March 10, 2017: Biometrics
Wei Dai, Ming Yang, Chaolong Wang, Tianxi Cai
Genome-wide association studies (GWAS) and next generation sequencing studies (NGSS) are often performed in family studies to improve power in identifying genetic variants that are associated with clinical phenotypes. Efficient analysis of genome-wide studies with familial data is challenging due to the difficulty in modeling shared but unmeasured genetic and/or environmental factors that cause dependencies among family members. Existing genetic association testing procedures for family studies largely rely on generalized estimating equations (GEE) or linear mixed-effects (LME) models...
March 8, 2017: Biometrics
Susan M Shortreed, Ashkan Ertefaie
Methodological advancements, including propensity score methods, have resulted in improved unbiased estimation of treatment effects from observational data. Traditionally, a "throw in the kitchen sink" approach has been used to select covariates for inclusion into the propensity score, but recent work shows including unnecessary covariates can impact both the bias and statistical efficiency of propensity score estimators. In particular, the inclusion of covariates that impact exposure but not the outcome, can inflate standard errors without improving bias, while the inclusion of covariates associated with the outcome but unrelated to exposure can improve precision...
March 8, 2017: Biometrics
Yakir Berchenko, Jonathan D Rosenblatt, Simon D W Frost
Respondent-driven sampling (RDS) is an approach to sampling design and analysis which utilizes the networks of social relationships that connect members of the target population, using chain-referral. RDS sampling will typically oversample participants with many acquaintances. Naïve estimators, such as the sample average, will thus be biased towards the state of the most highly connected individuals. Current methodology cannot estimate population size from RDS, and promotes inverse probability weighted estimators for population parameters such as HIV prevalence...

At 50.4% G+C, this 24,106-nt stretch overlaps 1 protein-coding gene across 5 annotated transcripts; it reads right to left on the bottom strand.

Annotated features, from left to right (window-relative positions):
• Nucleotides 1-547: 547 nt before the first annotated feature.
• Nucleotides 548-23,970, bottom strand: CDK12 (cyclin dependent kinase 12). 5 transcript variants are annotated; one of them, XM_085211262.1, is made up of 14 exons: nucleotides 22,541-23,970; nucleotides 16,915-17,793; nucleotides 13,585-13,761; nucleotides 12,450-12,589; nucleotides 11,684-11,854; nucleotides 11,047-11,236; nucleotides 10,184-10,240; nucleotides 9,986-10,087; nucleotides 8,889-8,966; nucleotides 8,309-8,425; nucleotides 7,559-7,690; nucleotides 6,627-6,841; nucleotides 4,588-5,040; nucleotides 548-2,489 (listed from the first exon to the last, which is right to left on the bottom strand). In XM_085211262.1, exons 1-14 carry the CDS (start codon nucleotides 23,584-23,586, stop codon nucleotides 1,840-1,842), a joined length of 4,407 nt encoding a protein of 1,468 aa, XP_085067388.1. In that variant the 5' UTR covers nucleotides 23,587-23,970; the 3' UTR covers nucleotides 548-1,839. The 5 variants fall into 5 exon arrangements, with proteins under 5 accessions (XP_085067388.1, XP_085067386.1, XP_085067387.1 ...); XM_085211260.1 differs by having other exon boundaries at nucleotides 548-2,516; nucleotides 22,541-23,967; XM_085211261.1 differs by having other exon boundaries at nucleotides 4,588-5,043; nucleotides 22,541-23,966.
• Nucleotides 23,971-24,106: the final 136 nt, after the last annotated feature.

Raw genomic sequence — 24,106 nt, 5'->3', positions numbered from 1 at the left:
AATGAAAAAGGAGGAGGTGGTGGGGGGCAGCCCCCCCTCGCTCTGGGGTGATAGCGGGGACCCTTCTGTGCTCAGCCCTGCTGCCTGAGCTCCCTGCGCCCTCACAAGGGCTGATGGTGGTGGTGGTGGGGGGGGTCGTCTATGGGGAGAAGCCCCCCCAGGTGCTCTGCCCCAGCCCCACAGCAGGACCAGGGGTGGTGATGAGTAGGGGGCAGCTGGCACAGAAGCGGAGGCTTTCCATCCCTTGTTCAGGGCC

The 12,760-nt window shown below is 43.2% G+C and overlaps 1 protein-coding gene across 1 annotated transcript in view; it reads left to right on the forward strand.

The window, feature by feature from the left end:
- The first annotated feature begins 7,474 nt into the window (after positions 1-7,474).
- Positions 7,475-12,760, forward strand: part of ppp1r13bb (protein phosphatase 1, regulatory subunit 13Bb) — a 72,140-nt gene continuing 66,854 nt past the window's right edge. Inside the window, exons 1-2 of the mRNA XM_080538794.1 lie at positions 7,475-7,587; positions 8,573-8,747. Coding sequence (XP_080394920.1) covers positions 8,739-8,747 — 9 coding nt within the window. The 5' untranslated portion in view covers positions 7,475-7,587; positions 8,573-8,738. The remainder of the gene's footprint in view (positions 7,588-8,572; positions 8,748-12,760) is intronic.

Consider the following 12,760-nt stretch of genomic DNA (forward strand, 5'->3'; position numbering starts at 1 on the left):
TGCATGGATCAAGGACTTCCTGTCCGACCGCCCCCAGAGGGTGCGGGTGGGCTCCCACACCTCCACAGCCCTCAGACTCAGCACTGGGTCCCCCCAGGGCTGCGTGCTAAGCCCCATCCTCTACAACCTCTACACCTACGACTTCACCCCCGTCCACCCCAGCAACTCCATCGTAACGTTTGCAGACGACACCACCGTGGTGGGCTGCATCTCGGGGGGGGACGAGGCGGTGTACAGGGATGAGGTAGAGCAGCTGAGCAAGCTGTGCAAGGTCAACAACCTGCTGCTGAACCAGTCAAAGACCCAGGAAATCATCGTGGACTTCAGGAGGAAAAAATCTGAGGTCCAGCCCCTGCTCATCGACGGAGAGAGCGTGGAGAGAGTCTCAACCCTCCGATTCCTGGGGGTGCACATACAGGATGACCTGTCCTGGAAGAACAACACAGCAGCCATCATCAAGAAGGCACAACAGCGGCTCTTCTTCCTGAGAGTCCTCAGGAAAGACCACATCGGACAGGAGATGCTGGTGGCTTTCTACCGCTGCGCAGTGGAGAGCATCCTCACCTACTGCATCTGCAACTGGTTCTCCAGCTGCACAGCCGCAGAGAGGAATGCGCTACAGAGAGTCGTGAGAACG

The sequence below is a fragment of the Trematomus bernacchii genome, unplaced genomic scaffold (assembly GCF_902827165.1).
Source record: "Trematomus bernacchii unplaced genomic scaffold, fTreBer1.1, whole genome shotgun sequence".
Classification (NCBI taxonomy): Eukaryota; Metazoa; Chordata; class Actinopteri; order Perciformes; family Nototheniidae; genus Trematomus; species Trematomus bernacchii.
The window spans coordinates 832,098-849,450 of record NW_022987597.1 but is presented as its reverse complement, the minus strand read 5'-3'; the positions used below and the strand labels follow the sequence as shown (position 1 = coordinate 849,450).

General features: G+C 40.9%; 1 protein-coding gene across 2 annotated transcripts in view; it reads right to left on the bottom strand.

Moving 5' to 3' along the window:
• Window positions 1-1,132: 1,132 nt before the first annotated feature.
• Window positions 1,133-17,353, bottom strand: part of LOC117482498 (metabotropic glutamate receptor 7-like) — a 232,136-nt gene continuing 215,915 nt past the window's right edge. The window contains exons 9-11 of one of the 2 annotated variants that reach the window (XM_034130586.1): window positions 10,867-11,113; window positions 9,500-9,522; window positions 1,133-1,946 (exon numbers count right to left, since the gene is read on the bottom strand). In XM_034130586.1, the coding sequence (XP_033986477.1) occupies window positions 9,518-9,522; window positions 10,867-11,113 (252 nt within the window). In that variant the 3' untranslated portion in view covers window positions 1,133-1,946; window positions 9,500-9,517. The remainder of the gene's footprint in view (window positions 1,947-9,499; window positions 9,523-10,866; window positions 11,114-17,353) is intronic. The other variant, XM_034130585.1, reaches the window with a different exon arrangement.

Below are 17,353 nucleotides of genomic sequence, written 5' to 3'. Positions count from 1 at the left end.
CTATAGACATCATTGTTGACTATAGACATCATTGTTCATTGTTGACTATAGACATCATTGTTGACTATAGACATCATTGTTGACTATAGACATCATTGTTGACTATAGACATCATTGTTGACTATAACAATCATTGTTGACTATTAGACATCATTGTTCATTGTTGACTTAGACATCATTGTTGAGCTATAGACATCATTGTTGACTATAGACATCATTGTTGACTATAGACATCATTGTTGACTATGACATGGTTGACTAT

March 3, 2017: Biometrics
Yu Deng, Donglin Zeng, Jinying Zhao, Jianwen Cai
In many epidemiology studies, family data with survival endpoints are collected to investigate the association between risk factors and disease incidence. Sometimes the risk of the disease may change when a certain risk factor exceeds a certain threshold. Finding this threshold value could be important for disease risk prediction and diseases prevention. In this work, we propose a change-point proportional hazards model for clustered event data. The model incorporates the unknown threshold of a continuous variable as a change point in the regression...
March 3, 2017: Biometrics
Satoshi Morita, Peter Müller
The identification of good predictive biomarkers allows investigators to optimize the target population for a new treatment. We propose a novel utility-based Bayesian population finding (BaPoFi) method to analyze data from a randomized clinical trial with the aim of finding a sensitive patient population. Our approach is based on casting the population finding process as a formal decision problem together with a flexible probability model, Bayesian additive regression trees (BART), to summarize observed data...
March 3, 2017: Biometrics
Eric J Tchetgen Tchetgen, Kathleen E Wirth
The instrumental variable (IV) design is a well-known approach for unbiased evaluation of causal effects in the presence of unobserved confounding. In this article, we study the IV approach to account for selection bias in regression analysis with outcome missing not at random. In such a setting, a valid IV is a variable which (i) predicts the nonresponse process, and (ii) is independent of the outcome in the underlying population. We show that under the additional assumption (iii) that the IV is independent of the magnitude of selection bias due to nonresponse, the population regression in view is nonparametrically identified...
February 23, 2017: Biometrics
Lu Mao, Dan-Yu Lin, Donglin Zeng
Interval-censored competing risks data arise when each study subject may experience an event or failure from one of several causes and the failure time is not observed directly but rather is known to lie in an interval between two examinations. We formulate the effects of possibly time-varying (external) covariates on the cumulative incidence or sub-distribution function of competing risks (i.e., the marginal probability of failure from a specific cause) through a broad class of semiparametric regression models that captures both proportional and non-proportional hazards structures for the sub-distribution...